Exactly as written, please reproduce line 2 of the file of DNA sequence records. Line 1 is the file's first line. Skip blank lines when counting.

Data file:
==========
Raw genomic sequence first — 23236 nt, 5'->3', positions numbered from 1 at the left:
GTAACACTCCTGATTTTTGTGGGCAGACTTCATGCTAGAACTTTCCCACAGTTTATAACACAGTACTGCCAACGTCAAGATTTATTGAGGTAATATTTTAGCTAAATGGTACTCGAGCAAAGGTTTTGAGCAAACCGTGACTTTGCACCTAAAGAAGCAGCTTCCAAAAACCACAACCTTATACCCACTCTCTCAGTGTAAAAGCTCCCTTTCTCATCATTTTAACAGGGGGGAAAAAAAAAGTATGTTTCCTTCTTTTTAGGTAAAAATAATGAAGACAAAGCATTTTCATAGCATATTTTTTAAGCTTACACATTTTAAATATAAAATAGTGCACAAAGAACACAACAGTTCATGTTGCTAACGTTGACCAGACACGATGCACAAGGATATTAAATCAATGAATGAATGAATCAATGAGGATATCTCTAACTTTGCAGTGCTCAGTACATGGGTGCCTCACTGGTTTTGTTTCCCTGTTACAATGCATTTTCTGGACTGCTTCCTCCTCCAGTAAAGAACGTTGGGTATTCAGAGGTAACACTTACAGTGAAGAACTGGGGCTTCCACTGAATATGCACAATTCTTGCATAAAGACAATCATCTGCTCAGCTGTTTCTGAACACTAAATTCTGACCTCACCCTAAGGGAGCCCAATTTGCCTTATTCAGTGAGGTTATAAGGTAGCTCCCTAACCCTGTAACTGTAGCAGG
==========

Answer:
GTAACACTCCTGATTTTTGTGGGCAGACTTCATGCTAGAACTTTCCCACAGTTTATAACACAGTACTGCCAACGTCAAGATTTATTGAGGTAATATTTTAGCTAAATGGTACTCGAGCAAAGGTTTTGAGCAAACCGTGACTTTGCACCTAAAGAAGCAGCTTCCAAAAACCACAACCTTATACCCACTCTCTCAGTGTAAAAGCTCCCTTTCTCATCATTTTAACAGGGGGGAAAAAAAAAGTATGTTTCCTTCTTTTTAGGTAAAAATAATGAAGACAAAGCATTTTCATAGCATATTTTTTAAGCTTACACATTTTAAATATAAAATAGTGCACAAAGAACACAACAGTTCATGTTGCTAACGTTGACCAGACACGATGCACAAGGATATTAAATCAATGAATGAATGAATCAATGAGGATATCTCTAACTTTGCAGTGCTCAGTACATGGGTGCCTCACTGGTTTTGTTTCCCTGTTACAATGCATTTTCTGGACTGCTTCCTCCTCCAGTAAAGAACGTTGGGTATTCAGAGGTAACACTTACAGTGAAGAACTGGGGCTTCCACTGAATATGCACAATTCTTGCATAAAGACAATCATCTGCTCAGCTGTTTCTGAACACTAAATTCTGACCTCACCCTAAGGGAGCCCAATTTGCCTTATTCAGTGAGGTTATAAGGTAGCTCCCTAACCCTGTAACTGTAGCAGG